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Author Topic: 1/20.3 boxcar finish  (Read 1999 times)
charon
G gauge since 1972


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« on: August 29, 2007, 04:52:00 AM »

Fellow Bachmannians,
There have been several very good threads about the new 1/20.3 scale freight cars.  However, no one has addressed the glossy finish on the  boxcars.  Has anyone come up with a good/simple way of dulling them down besides using countless cans of Dullcoat?
Thanks,
Happy Bachmanning,
Chuck
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Mesquite Short Line
Steve Stockham


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« Reply #1 on: August 29, 2007, 08:17:37 AM »

Ummmm........yeah! Use a partial can of dullcoat!! Grin Seriously though, using Dullcoat is probably the easiest (and best) method!
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Curmudgeon
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« Reply #2 on: August 29, 2007, 11:29:50 AM »

Just run them outside in all weather for a bit.
They'll dull down.
Oh, if running outdoors, steer clear of DullCoat.
Porous, not UV stabilised, turns yellow-brown, flakes off.

Use Krylon Satin Clear.
Plus, it's cheaper.

I threw all my DullCoat out many years ago.
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Kevin Strong


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« Reply #3 on: August 29, 2007, 12:26:32 PM »

Krylon makes a variety of clear finishes, from gloss to matte. Some have UV inhibitors, some don't. You don't need the UV inhibitors for the Bachmann cars, but if you're using other paints that aren't UV stable in your modeling, it's a good way to add some protection. And in terms of the B'mann cars, "can't hurt." It doesn't cost any more, and as TOC says, it's far cheaper than Dull-Cote.  Something like three times the volume for half the price.

I'll use the satin finish on a piece to seal decals and paint prior to weathering it, but then I'll use the matte finish to seal the weathering if necessary. I don't use a lot of powders, so I don't really "need" to seal my weathering that often.

Later,

K
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Curmudgeon
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« Reply #4 on: August 29, 2007, 02:54:49 PM »

The semi-flat clear is not to protect the underlying paint from UV........the Krylon works quite well out-of-doors, while DullCoat will brown and flake in less than a year, plus pass any moisture right through it and lift decals.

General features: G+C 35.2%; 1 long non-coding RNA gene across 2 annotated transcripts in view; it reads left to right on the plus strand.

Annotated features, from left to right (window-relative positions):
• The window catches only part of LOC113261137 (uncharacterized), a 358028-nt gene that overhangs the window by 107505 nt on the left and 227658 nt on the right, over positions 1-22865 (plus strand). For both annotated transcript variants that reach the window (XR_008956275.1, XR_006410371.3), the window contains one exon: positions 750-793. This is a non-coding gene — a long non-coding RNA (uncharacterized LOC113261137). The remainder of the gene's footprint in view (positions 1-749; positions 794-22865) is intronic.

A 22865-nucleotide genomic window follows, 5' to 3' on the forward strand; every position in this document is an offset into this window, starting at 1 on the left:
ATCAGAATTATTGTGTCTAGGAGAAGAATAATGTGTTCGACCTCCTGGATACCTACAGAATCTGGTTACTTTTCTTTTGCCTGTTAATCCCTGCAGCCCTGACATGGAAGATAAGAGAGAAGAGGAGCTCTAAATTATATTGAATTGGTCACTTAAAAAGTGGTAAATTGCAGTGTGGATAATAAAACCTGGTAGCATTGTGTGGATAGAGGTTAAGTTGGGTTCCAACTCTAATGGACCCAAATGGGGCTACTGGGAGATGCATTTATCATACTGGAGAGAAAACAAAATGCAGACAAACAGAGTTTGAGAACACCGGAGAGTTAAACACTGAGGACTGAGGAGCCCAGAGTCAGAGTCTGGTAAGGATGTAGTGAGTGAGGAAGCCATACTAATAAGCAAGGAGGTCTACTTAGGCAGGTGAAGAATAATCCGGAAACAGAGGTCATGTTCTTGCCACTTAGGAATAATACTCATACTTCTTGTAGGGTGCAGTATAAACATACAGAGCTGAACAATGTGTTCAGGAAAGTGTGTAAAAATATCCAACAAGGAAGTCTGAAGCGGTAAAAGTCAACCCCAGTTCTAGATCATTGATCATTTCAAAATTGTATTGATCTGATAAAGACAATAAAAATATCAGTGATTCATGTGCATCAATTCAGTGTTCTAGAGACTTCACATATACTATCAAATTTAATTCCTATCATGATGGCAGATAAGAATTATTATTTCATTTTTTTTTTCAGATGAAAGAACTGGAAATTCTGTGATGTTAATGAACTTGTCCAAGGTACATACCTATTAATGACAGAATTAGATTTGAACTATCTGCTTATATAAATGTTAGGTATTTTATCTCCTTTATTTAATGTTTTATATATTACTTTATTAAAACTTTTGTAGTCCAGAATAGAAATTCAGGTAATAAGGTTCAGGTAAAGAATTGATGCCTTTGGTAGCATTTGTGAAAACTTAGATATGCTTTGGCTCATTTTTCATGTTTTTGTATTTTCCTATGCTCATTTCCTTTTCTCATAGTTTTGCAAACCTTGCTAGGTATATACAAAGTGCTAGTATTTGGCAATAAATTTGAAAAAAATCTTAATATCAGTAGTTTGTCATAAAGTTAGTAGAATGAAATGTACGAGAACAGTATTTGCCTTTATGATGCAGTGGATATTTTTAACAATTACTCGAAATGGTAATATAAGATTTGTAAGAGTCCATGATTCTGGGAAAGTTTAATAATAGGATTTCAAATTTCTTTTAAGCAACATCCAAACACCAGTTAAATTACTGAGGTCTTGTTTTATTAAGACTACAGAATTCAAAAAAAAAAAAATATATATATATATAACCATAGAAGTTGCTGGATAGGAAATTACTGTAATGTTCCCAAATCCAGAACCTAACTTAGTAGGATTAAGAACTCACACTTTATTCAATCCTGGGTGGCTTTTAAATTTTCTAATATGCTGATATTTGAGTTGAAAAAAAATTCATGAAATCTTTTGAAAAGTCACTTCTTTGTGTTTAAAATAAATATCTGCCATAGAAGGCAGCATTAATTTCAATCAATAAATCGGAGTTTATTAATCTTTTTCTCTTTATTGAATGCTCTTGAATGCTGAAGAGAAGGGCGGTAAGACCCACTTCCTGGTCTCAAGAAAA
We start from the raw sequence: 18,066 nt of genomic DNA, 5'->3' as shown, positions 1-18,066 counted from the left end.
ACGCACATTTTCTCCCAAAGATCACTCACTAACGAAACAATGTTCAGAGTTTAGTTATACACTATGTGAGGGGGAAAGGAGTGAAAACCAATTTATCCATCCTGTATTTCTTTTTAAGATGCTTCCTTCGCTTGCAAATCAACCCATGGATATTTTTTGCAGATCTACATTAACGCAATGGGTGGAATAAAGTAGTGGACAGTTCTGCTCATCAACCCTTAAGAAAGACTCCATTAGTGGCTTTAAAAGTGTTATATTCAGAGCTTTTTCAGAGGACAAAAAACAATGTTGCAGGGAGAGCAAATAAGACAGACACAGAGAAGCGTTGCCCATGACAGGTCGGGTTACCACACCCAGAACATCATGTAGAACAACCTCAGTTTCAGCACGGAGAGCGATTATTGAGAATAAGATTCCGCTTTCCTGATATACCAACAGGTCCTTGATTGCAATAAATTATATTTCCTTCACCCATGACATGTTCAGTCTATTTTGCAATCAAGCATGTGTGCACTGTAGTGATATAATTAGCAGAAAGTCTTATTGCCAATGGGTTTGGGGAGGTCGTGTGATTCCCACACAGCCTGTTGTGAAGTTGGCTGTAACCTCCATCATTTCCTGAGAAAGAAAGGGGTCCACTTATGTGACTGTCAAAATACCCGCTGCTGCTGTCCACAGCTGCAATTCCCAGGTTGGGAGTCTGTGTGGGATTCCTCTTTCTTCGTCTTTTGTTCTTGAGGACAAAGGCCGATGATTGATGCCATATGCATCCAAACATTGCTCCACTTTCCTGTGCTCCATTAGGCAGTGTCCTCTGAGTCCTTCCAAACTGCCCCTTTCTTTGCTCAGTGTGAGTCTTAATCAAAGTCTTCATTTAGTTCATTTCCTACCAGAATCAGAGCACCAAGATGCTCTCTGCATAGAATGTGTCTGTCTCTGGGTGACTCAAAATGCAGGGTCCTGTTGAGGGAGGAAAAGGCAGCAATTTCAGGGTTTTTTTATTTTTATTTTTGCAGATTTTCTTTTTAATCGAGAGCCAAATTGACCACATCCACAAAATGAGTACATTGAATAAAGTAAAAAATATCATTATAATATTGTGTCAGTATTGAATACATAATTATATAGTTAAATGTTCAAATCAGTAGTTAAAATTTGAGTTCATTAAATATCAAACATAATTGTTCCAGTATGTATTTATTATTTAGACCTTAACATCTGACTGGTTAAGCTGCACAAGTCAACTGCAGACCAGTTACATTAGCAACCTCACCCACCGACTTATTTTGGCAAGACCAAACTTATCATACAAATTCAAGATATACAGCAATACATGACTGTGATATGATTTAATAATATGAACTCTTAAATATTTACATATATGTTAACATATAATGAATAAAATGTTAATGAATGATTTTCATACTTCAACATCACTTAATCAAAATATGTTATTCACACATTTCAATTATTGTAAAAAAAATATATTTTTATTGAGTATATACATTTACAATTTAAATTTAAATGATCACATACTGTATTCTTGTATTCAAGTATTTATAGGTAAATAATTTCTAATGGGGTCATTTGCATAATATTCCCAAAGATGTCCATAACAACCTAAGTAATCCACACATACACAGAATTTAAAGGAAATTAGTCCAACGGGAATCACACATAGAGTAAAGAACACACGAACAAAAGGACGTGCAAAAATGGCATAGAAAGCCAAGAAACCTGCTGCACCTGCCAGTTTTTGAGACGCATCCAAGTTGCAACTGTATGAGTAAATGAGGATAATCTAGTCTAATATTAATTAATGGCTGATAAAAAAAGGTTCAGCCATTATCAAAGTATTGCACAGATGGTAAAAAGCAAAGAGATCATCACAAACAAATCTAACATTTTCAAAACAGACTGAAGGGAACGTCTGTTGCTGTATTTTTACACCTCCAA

BTDT.

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Kevin Strong


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« Reply #5 on: August 30, 2007, 02:41:41 AM »

I don't know if Krylon still makes the semi-flat or "satin" finish anymore. I checked their website (www.krylon.com) but I can't find it listed in any of their product listings. It's product #1313, according to the can I have in the workshop. I hope they do, and that I'm just not seeing it. TOC, can you check what you've got to see if they've maybe just changed numbers? (The site's "search" feature is fairly worthless for locating specific products.) They do still make non-UV-resistant gloss and matte clearcoats (1303 and 1311 respectively) and UV-resistant clearcoats (gloss - 1305 and matte - 1309). Both the UV and non-UV resistant clear coats are said not to yellow over time. (I've never had any issues, but then I've also been lucky with Dull-Cote over the years, too.)

Krylon also makes gloss and satin wood varnishes, but these are different animals. According to the website's FAQ, these products may yellow slightly (contrary to what's written on the product description page. Go figure.).

You only need the UV-resistant variety when clear-coating paint that isn't UV stable. Unfortunately, most hobby/craft paints are NOT, so keep that in mind when looking for that "perfect" color. You'll probably not notice any problems on things like rolling stock that don't see a ton of exposure to the sun, but buildings, bridges, and other things may fade in short order. I used Floquil's "rail brown" to weather some aluminum rail on my railroad back east, and found within a year that the southern exposure of the rail faded to olive drab. Of course, faded paint on rolling stock just ads to the "weathered" effect, so there you go. The EBT had a combine whose paint on the sides had faded from dark green to light blue!

BTW, you'll find the widest selection of Krylon's colors and clear finishes at craft stores like Michael's or Hobby Lobby. The big-box home stores may or may not stock Krylon, (either Lowe's or HD does not, I forget which) and if they do, it's likely not a very wide selection.

Later,

K
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